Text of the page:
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Wyoming, New Mexico, Colorado flex strong rainy day funds amid economic anxieties

U.S. states estimated their combined rainy day fund savings would reach a record $136.5 billion by the close of fiscal 2022.
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U.S. states estimated their combined rainy day fund savings would reach a record $136.5 billion by the close of fiscal 2022.

Rainy day funds are accounts states draw from during unexpected economic downturns – like the COVID-19 pandemic. Many states could run government operations on those funds alone longer than ever before due to higher-than-expected tax revenue growth and historic federal aid over the past two years, according to an analysis from Pew Charitable Trusts.

In all, states estimated their combined savings would reach a record $136.5 billion by the close of fiscal 2022, according to Pew, citing preliminary figures reported to the National Association of State Budget Officers between March and May of this year.

Those savings alone could allow states to run government operations for a national median of 42.5 days, which is also a new high, according to the analysis.

Wyoming leads the nation by a wide margin. The Cowboy State has nearly one year’s worth – 350 days – of money in reserve. Fourth-ranked New Mexico is one of four other states with more than 100 days’ worth of operating costs at 100.8.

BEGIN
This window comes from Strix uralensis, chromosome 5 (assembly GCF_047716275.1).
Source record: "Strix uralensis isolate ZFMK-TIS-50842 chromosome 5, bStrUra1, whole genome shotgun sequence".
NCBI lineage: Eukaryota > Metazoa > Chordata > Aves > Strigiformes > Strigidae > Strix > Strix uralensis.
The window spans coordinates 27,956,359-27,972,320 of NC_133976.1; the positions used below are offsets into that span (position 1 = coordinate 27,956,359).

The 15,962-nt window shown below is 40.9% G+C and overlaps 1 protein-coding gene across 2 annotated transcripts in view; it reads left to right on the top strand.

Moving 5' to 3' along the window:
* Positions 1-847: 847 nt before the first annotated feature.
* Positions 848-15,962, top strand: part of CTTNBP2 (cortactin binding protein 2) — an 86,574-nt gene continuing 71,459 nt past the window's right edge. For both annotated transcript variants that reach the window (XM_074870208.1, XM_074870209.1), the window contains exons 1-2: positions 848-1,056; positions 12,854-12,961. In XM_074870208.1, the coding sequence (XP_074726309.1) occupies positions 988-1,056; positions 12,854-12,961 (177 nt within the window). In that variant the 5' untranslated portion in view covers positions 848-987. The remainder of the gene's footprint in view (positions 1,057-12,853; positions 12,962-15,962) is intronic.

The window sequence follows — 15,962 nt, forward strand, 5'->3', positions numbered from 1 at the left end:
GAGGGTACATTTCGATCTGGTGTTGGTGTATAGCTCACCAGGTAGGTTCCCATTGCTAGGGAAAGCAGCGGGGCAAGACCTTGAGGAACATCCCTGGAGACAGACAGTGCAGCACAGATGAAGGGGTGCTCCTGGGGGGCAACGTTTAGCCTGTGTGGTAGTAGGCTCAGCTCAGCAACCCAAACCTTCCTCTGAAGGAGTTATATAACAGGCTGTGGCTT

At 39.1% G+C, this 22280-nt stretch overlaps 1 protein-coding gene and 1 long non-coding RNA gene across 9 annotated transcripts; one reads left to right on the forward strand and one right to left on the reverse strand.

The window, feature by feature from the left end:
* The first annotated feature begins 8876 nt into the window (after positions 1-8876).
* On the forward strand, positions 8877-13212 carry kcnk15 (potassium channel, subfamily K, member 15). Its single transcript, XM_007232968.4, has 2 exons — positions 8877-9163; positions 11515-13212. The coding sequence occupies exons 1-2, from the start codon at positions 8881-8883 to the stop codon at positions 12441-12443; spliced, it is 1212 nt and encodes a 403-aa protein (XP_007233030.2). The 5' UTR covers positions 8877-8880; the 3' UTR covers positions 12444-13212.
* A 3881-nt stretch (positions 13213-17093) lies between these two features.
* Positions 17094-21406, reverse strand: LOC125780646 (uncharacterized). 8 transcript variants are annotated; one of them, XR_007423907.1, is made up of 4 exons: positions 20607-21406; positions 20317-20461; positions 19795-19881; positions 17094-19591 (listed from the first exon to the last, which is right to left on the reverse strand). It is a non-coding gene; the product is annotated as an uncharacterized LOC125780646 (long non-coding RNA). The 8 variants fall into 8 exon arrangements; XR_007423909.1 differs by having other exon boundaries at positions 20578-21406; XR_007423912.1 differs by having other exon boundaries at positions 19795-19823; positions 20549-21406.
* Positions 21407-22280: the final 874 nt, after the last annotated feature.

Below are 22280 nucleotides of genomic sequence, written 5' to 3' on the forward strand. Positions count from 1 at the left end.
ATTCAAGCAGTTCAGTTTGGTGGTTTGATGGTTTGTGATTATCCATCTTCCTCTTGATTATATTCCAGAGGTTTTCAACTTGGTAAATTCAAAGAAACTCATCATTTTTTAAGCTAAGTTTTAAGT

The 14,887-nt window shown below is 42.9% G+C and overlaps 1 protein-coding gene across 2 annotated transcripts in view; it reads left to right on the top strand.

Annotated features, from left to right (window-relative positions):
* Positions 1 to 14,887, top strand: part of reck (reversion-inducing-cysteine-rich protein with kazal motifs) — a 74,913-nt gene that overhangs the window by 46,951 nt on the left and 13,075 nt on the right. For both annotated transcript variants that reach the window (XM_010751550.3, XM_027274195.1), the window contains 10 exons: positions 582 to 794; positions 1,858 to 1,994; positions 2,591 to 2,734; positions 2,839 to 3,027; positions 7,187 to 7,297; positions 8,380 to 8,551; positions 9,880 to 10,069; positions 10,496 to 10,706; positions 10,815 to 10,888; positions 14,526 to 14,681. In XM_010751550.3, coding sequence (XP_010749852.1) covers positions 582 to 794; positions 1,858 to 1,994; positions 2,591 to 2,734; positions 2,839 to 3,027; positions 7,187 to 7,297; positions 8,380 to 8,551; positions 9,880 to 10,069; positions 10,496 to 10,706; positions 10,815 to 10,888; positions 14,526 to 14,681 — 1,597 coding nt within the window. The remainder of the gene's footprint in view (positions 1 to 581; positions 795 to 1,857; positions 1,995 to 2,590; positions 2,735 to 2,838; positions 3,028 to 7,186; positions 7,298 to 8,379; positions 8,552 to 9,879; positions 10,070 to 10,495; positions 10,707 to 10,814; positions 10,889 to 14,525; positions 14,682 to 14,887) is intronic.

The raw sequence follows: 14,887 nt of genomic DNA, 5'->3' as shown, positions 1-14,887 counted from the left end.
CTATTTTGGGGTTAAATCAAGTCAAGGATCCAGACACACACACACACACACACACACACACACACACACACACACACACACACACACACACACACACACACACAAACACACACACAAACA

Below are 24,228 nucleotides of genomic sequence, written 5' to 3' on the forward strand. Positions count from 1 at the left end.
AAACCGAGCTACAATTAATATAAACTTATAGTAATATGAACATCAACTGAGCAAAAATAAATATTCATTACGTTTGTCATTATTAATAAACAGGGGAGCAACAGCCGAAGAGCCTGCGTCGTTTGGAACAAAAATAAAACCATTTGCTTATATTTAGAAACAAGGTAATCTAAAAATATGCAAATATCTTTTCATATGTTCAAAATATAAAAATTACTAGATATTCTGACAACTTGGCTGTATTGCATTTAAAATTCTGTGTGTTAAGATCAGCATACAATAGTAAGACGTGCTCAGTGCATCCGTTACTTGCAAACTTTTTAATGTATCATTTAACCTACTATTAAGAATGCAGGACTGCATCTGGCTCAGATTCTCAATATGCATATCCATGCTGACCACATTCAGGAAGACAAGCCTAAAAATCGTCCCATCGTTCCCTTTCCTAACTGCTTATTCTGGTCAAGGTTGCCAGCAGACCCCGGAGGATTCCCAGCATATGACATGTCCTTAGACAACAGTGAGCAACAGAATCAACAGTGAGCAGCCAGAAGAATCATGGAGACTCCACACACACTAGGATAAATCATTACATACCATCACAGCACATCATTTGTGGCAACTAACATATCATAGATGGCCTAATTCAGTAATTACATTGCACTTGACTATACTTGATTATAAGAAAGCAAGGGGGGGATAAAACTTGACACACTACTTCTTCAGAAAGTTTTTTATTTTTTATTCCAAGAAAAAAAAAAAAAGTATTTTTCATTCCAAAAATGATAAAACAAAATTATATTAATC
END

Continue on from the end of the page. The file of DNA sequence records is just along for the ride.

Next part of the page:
The remaining Mountain West states above the national median are seventh-ranked Colorado (81.7) and ninth-ranked Idaho (76.3). Rounding out the region are Utah (36.5), Arizona (27.2), Nevada (26.7), and Montana (16.0).

Pew’s Justin Theal, who co-authored the report, said policymakers now face mounting challenges that will tighten budgets.

“Like a weakening economy, particularly as the [federal government] tries to get control over historically high inflation,” Theal said. “But also more knowable concerns for state budgets, like the expiration of a lot of federal COVID aid.”

Theal said that means states with strong rainy day funds are better prepared to weather a looming recession.

This story was produced by the Mountain West News Bureau, a collaboration between Wyoming Public Media, Boise State Public Radio in Idaho, KUNR in Nevada, the O'Connor Center for the Rocky Mountain West in Montana, KUNC in Colorado, KUNM in New Mexico, with support from affiliate stations across the region. Funding for the Mountain West News Bureau is provided in part by the Corporation for Public Broadcasting.

Copyright 2022 KUNR Public Radio. To see more, visit KUNR Public Radio.

Kaleb Roedel
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